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One In Five Sun-Like Stars May Have an Earth-Like Planet 142

Posted by samzenpus
from the imitation-is-the-sincerest-form-of-flattery dept.
The Bad Astronomer writes "A new study, looking at over 40,000 stars viewed by the Kepler spacecraft, indicates that 22% of stars like the Sun should have Earth-like planets orbiting them — planets that are similar in size to our home world and with a surface temperature hospitable for liquid water. There are some caveats (they don't include atmospheric issues like the greenhouse effect, which may reduce the overall number, or at cooler stars where there may be many more such planets) but their numbers indicate there could be several billion planets similar to Earth in the Milky Way alone."
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One In Five Sun-Like Stars May Have an Earth-Like Planet

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  • ... from the real-estate con-men. They must be really excited by the thought of billions of Earth-like planets to sell to the marks.
    • by ackthpt (218170)

      ... from the real-estate con-men. They must be really excited by the thought of billions of Earth-like planets to sell to the marks.

      and here we have a desirable waterfront location in the southern part of the galaxy, perfect for building to suit your retirement bungalow.

    • by Whorhay (1319089)

      I guess we'll start loading up the 'B' Ark soon enough. The Real Estate Agents can get warmed up by selling spots on that before their trip to the new worlds.

  • Only 22% ? (Score:5, Funny)

    by TechnoCore (806385) on Monday November 04, 2013 @06:40PM (#45330967)
    There's a 78% chance we're not living on an earth-like planet. It does however support life. Are their models really that good?
    • by Anonymous Coward on Monday November 04, 2013 @06:48PM (#45331005)

      Well, there's a 71% chance that if you're on the Earth, you'll drown.

      • There's a >0.0000000000000000000000001% chance that you exist in this position and state in the universe. So stop doing it.
        • by geekoid (135745)

          If space is infinite, but particle position is finite, there is a 100% chance you exist in that state in infinite places.

    • Re:Only 22% ? (Score:5, Interesting)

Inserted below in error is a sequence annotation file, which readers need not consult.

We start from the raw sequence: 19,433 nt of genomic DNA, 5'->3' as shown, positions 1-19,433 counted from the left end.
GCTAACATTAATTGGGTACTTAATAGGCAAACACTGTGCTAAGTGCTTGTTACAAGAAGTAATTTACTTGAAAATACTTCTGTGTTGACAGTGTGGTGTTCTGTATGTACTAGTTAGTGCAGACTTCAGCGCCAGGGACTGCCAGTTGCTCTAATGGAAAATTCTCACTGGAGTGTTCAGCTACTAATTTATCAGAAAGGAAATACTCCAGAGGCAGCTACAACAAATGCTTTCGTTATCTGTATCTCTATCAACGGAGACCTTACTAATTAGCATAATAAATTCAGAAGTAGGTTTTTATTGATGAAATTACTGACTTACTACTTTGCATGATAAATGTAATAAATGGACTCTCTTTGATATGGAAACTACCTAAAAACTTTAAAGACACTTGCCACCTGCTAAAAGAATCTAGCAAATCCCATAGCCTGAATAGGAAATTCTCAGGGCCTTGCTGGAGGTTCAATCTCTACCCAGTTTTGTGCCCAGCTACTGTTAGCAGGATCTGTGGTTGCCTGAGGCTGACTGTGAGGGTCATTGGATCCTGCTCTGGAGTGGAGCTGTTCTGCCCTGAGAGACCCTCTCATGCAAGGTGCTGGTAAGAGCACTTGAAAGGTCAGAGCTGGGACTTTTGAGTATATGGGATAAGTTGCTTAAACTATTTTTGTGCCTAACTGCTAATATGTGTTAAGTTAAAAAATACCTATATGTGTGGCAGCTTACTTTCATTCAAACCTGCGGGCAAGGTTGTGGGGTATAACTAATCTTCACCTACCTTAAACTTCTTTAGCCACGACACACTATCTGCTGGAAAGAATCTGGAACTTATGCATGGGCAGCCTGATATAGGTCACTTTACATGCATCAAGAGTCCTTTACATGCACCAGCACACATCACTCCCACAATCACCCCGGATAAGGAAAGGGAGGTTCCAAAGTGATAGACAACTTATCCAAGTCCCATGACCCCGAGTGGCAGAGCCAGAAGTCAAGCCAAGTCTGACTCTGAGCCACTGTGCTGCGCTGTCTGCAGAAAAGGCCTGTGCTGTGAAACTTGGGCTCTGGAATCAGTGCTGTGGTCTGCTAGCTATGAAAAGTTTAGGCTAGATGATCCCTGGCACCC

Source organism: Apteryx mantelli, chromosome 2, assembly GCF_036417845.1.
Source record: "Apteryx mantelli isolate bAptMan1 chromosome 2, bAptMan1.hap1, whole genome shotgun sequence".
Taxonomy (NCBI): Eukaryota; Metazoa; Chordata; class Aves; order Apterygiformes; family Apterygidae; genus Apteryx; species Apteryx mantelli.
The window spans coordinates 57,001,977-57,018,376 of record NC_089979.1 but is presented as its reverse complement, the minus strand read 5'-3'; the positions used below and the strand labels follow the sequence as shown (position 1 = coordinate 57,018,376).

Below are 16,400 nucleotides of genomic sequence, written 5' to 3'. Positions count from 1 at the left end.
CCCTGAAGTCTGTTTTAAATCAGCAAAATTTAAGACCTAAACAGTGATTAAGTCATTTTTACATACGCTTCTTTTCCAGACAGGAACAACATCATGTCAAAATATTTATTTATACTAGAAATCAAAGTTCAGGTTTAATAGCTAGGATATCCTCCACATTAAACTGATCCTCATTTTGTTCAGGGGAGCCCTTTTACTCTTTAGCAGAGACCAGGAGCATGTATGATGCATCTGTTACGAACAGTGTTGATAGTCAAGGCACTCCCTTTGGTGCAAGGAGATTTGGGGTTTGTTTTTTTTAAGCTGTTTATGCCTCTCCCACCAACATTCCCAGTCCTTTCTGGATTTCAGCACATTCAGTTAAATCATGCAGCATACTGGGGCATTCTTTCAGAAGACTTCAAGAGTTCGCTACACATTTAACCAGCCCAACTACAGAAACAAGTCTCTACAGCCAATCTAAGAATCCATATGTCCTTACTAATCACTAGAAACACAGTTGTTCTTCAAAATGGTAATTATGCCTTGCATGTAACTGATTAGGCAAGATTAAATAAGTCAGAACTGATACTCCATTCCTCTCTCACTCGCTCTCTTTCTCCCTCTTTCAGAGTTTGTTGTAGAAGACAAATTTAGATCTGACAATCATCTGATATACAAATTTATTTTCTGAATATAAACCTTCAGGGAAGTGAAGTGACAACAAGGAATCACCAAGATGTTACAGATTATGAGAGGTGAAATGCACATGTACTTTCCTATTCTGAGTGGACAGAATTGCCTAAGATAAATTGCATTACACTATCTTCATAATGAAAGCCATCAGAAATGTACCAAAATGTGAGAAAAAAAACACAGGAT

by Your.Master (1088569) on Monday November 04, 2013 @07:22PM (#45331275)

      There's a near-zero chance that your exact genetic sequence would ever come into existence during the course of the universe as we understand it, and yet you exist. The same is true for basically everyone else, yet identical twins exist which doubly-defy the odds! You're more likely to bit struck by lightning than to jackpot a big lottery, yet those lottery winners exist too. So do people struck by lightning, as a matter of fact.

      By definition, the planet we arose on is Earth-like because that's the prototype to which all other planets are compared for Earth-likeness. There is a 100% chance that the planet we arose on is Earth-like. Also, there's nearly 100% chance that the first non-Earth planet that we inhabit to the same degree that we inhabit Earth now is also Earth-like, since we'll likely aim for the Earth-like ones, since, again pretty much by definition, we are biologically adapted to live in Earth-like planets.

    • by ackthpt (218170)

      There's a 78% chance we're not living on an earth-like planet. It does however support life. Are their models really that good?

      Their models are <wolf-whistle> totally hawt!

  • by gmuslera (3436) on Monday November 04, 2013 @06:56PM (#45331061) Homepage Journal

    If the speed of light is the absolute max speed in the universe, with no shortcuts in practice, getting somewhere outside of local star group won't be ever possible, and the same will be for everyone else, no matter how advanced they are, and how much similarities are between their culture and ours (at least, our culture willingness to go to space and communicate with others). And, of course, there is time, they should be at the right stage of their civilization, of the 4.5billon years of this planet just in the last 100 we were sending and trying to hear signals to/from somewhere else, and not sure for how much time we will be around. And if well could be earth-like planets "close", sending an expedition even to the closest solar system to just plant a flag is outside our reach, maybe for centuries (and getting there and back will take even more centuries)

    The universe may be full of life and advanced civilizations, and we probably won't ever know that someone else is out there. Nor them.

    • by MightyMartian (840721) on Monday November 04, 2013 @06:58PM (#45331075) Journal

      Unless, of course, y'know, we don't know everything there is to know about physics.

      • by bobbied (2522392)

        Which means they *could* be right.... Or not.

        • by MightyMartian (840721) on Monday November 04, 2013 @07:19PM (#45331261) Journal